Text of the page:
It is evident that here, as in the case of the cone (Prop. 73), the sum of the series of circumscribed cylinders exceeds the sum of the series of inscribed cylinders by the cylinder described by the rectangle Ce, or Cf. If then the given solid S be equal to a cylinder of which the base is the circle described by CA or CB, and the altitude is a; and CD be divided into such a number of equal parts that Cc, is less than

a;
it is evident that the sum of the series of circumscribed

cylinders will exceed the sum of the series of inscribed cylinders by a solid (the cylinder described by the rectangle Ce) less than the solid

S;

and consequently that the sum of either series will differ from the hemisphere described by the sector ACD, which is intermediate to the two, by a solid less than the given solid S, however small this may be. Wherefore a series of cylinders, &c. : which was to be proved.

Cor. The proposition is true for any segment of the hemisphere; for the demonstration will be the same, whether it be CD which is divided into equal parts, and rectangles are described about and in the semicircle, or that it is a portion of CD which is so divided, and rectangles are described about and in the segment cut off.

PROP. LXXVI. THEOR.

If a hemisphere and a cone have equal bases and altitudes, a series of

cylinders may be inscribed in the hemisphere, and another series may be described about the cone, having all the same altitudes, such that their sum shall differ from the sum of the hemisphere and the cone by a solid less than any given solid, however small.

Let ADB (fig. 83) be a semicircle of which the diameter is AB, the centre C, and CD a radius at right angles to AB; let CE and CF be squares described on CD; and join CE, CF: then if the figure revolve about CD, either of the sectors ACD, BCD will describe a hemisphere having C for its centre, and either of the triangles CDE, CDF will describe a cone having its vertex at C, and having for its base the circle described by DE or DF, equal to that described by CA or CB, which is the base of the hemisphere. Let S be any given solid. A series of cylinders may be inscribed in the hemisphere, and another series described about the cone, such their sum shall differ from the sum of the hemisphere and the cone, by a solid less than s, however small S may be.

Let the given solid Š be equal to a cylinder of which the base is equal to the base of the hemisphere or of the cone, and the altitude is a. Divide CD into such a number of equal parts in C1, C2, C, &c. that Cc, is less than a; through C1, C, Cg, &c. draw straight lines parallel to AB or EF; and complete the rectangles inscribed in the semicircle, as in the last proposition, and the rectangles described about the triangle ECF as in Proposition 73: then if the figure revolve about CD, the rectangle Caj, Cyan, Czaz, &c. will describe cylinders in the hemisphere ADB, and the rectangles cıkı, Cake, Cgka, &c. will describe cylinders about the cone ECF.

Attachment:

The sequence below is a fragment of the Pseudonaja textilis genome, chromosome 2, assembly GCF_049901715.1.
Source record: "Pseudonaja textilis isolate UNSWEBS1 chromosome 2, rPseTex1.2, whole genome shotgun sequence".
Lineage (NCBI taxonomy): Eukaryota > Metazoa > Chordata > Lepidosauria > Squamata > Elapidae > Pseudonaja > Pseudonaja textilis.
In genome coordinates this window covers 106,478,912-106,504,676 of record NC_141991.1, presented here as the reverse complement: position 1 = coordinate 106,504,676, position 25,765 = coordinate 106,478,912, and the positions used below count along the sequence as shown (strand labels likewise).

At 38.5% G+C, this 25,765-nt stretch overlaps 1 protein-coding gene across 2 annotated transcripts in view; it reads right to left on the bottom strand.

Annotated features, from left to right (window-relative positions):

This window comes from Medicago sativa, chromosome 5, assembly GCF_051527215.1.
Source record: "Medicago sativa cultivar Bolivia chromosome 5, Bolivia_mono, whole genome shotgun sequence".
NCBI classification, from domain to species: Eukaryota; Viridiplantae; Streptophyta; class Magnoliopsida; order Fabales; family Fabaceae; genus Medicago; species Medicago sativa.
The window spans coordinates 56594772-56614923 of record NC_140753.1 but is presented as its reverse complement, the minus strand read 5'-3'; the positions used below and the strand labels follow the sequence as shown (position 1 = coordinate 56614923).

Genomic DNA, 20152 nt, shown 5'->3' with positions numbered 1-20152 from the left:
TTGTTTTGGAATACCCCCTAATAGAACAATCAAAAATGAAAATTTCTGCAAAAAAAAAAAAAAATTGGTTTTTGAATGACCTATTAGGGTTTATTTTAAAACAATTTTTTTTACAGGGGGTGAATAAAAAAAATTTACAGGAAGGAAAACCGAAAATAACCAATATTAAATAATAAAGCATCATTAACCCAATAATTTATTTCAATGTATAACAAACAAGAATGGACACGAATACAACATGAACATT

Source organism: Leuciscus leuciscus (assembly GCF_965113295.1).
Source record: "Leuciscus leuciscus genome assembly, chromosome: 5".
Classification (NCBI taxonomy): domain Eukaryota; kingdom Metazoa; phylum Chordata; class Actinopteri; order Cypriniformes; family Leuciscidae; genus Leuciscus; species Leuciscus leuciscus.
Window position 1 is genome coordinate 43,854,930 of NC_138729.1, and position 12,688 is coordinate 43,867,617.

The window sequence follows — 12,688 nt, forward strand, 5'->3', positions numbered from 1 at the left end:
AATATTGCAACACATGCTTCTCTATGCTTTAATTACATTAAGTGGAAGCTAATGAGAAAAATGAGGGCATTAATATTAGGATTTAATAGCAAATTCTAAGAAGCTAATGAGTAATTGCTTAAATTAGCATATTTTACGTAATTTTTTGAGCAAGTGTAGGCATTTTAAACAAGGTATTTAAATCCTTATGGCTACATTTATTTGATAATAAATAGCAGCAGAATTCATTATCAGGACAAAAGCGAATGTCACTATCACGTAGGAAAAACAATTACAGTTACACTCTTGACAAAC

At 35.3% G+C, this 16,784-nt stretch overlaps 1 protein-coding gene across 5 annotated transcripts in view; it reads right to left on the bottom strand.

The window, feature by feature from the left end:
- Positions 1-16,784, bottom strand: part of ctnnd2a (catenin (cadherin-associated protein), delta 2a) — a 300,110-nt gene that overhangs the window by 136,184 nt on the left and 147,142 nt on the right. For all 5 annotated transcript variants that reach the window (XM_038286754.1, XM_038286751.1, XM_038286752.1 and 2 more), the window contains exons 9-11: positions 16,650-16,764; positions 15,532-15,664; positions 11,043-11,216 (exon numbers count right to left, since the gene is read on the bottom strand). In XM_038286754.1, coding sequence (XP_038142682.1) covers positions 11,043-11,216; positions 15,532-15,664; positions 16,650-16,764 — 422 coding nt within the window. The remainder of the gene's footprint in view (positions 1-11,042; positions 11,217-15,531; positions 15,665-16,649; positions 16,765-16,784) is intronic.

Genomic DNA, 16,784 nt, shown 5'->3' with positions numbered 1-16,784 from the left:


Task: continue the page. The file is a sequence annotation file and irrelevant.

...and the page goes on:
Since, by the last proposition, the hemisphere ADB exceeds the sum of the series of cylinders inscribed in it, by a solid less than S, let this excess be a solid T which is less than S; so that the sum of the series of cylinders inscribed in the hemisphere together with the solid T is equal to the hemisphere. And since, by Proposition 73, the sum of the series of cylinders described about the cone exceeds

the cone by a solid likewise less than S, let this excess be a solid V which is less than S; so that the sum of the series of cylinders described about the cone is equal to the cone together with the solid V. Hence, adding equals to equals, the sum of the two series of cylinders, the one inscribed in the hemisphere, and the other described about the cone, together with the solid T, is equal to the sum of the hemisphere and the cone together with the solid V. From each of these equals take away the solid T, then the sum of the two series of cylinders will differ from the hemisphere and cone by a solid which is the difference of the solids T and V; and since T and V are each less than S, their difference must be less than S: consequently the sum of the two series of cylinders, the one inscribed in the hemisphere, and the other described about the cone, differ from the sum of the hemisphere and the cone by a solid less than the solid S, however small S may be. Which was to be proved.

Cor. The proposition is true for any segment of the sphere, which would be described by the revolution of the figure DIG about DC, and any portion of the cone, which would be described by the revolution of the figure DFHG, likewise about DC. For the demonstration in the proposition applies equally to the segment of the sphere and the portion of the cone, making use of the corollaries to Propositions 75 and 73, instead of the propositions themselves.